Lawmakers weigh in on closed Greitens committee
JEFFERSON CITY - The Missouri House committee investigating Governor Eric Greitens met Monday at 1 p.m. behind closed doors again at Jefferson City Police Department.
Lawmakers on both sides weighed in on the current decision to keep meetings closed for the time being.
“I completely understand and respect the decision of the committee to keep the testimonies private, especially to protect the innocent victims who are associated with the alleged criminal activity,” said Rep. Kip Kendrick, a Boone County democrat.
Kendrick said while he understand the decision, there is room for more transparency.
“I think there are parts of it that could be open and should be open to the public. That doesn’t mean all of it,” Kendrick said. “There are definitely parts that need to be closed, but I don’t necessarily think that the entire committee should be shut off from public access.”
Sen. Rob Schaaf, a St. Joseph republican, said all meeting should be public.
“I think that the investigative committee should hold its meetings in the open so that the people of Missouri can listen to the questions and know that they right questions were asked and that nothing was hidden, that way they’ll have confidence in the system,” Schaaf said.
Kendrick said letting the public in on the committee’s plan could help gain favor with Missourians.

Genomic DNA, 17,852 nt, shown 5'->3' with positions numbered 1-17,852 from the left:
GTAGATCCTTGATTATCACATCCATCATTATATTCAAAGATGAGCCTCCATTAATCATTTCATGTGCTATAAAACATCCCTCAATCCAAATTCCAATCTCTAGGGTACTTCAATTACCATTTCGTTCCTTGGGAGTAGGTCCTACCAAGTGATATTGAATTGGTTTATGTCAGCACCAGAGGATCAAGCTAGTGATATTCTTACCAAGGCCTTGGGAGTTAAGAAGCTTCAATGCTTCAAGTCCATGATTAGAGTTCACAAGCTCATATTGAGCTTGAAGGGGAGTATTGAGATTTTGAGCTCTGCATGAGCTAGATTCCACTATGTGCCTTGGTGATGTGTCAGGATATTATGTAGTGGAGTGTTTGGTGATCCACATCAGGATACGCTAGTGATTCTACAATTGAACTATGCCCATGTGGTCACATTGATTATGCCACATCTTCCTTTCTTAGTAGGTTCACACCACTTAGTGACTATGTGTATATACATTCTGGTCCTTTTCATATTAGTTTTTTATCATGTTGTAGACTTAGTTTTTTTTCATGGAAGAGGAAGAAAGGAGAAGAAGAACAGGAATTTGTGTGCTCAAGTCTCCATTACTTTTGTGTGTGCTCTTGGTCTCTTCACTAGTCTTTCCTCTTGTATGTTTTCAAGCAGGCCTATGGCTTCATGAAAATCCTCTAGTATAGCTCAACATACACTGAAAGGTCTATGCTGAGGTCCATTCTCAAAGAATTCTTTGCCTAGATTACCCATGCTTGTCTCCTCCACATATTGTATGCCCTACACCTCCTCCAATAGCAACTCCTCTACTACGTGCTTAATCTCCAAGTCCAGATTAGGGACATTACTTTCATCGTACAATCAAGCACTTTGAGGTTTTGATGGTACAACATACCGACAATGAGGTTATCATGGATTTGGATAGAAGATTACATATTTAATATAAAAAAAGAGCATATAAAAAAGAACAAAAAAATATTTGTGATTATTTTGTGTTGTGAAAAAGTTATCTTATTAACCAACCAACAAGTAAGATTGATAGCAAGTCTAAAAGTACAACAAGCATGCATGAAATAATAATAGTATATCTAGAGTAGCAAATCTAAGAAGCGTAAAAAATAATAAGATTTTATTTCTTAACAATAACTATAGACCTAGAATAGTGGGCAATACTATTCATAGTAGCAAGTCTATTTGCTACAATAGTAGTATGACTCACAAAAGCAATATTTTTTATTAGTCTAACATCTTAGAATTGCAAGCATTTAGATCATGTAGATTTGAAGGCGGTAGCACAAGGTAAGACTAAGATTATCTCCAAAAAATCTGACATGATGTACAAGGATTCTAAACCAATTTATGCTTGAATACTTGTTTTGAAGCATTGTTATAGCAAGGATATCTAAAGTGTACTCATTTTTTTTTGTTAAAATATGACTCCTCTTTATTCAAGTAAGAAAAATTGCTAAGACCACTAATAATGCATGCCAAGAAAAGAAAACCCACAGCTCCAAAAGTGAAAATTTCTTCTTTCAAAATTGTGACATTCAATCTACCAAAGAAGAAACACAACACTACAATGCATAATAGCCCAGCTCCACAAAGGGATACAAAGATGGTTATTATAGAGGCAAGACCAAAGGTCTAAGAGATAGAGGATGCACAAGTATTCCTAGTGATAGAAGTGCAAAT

“I think that opening up parts of it and allowing the public to be at least informed of the process and what’s happening can add legitimacy to the process,” Kendrick said.
Kendrick said there is also a duty to keep certain elements private.
“The worst thing that we could do as a House is interfere with a criminal investigation and undermine it in any capacity,” Kendrick said. “There is the obvious need of testimony of witnesses who are also cooperating in the ongoing investigation are kept private and confidential, and to make sure that we don’t do anything to mess up the criminal investigation.”
Schaaf said there is a tension between protecting witnesses and allowing the public in. He said he leans towards the public’s peace of mind.
“People need to know that the process is fair, complete and just,” Schaaf said. “The only way they can really know that is to witness it themselves.”
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